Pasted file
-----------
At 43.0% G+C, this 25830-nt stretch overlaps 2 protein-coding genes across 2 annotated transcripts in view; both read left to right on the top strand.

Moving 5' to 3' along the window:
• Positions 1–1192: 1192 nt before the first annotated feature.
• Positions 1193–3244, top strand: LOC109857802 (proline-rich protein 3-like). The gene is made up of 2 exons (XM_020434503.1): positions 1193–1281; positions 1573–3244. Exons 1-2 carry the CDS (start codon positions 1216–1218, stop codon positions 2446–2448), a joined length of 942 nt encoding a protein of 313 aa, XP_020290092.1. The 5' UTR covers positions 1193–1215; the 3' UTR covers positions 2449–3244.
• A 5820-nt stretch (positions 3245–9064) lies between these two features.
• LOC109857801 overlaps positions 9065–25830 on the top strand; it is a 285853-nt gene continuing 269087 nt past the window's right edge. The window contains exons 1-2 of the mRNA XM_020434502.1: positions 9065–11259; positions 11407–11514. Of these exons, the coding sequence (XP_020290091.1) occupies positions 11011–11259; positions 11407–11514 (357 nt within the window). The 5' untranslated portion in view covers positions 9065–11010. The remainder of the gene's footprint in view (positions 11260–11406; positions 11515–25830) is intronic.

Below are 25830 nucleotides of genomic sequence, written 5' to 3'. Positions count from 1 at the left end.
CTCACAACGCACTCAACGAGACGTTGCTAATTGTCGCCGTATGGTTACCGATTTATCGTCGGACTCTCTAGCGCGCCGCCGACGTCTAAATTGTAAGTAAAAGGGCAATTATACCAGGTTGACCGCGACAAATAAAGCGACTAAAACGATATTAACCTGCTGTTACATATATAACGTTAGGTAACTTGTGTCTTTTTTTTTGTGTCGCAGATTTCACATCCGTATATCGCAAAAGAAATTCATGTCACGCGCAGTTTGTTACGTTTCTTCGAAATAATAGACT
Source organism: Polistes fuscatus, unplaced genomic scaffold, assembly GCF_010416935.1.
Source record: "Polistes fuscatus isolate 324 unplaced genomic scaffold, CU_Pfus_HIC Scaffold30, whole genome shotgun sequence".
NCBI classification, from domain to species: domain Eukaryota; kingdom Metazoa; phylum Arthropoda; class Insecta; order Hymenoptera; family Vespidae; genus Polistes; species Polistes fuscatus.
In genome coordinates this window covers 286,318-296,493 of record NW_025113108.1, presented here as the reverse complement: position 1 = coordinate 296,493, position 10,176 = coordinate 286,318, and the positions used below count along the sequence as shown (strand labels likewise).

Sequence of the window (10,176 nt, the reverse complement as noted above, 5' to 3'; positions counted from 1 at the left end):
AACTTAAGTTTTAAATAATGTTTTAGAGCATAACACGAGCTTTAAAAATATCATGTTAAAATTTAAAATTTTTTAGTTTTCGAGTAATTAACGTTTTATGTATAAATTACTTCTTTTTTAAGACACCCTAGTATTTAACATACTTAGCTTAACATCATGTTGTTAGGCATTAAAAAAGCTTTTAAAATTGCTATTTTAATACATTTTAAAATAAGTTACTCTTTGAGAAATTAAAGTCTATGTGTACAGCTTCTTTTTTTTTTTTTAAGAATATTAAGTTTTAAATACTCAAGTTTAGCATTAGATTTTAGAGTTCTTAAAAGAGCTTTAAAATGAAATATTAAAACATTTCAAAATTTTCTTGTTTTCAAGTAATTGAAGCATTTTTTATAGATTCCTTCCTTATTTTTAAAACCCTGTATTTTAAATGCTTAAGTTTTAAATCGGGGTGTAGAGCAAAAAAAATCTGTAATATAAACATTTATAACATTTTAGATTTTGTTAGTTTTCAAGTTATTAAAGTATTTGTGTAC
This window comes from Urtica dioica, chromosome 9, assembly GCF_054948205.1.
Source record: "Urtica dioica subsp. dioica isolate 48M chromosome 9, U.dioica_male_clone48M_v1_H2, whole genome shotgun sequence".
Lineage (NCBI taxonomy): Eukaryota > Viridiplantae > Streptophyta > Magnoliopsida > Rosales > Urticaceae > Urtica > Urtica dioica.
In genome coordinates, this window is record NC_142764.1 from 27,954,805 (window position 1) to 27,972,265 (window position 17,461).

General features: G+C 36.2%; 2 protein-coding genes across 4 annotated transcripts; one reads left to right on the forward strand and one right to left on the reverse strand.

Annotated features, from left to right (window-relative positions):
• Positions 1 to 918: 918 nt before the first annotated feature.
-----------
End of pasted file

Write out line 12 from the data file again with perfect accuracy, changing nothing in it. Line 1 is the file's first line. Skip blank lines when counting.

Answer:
In genome coordinates this window covers 286,318-296,493 of record NW_025113108.1, presented here as the reverse complement: position 1 = coordinate 296,493, position 10,176 = coordinate 286,318, and the positions used below count along the sequence as shown (strand labels likewise).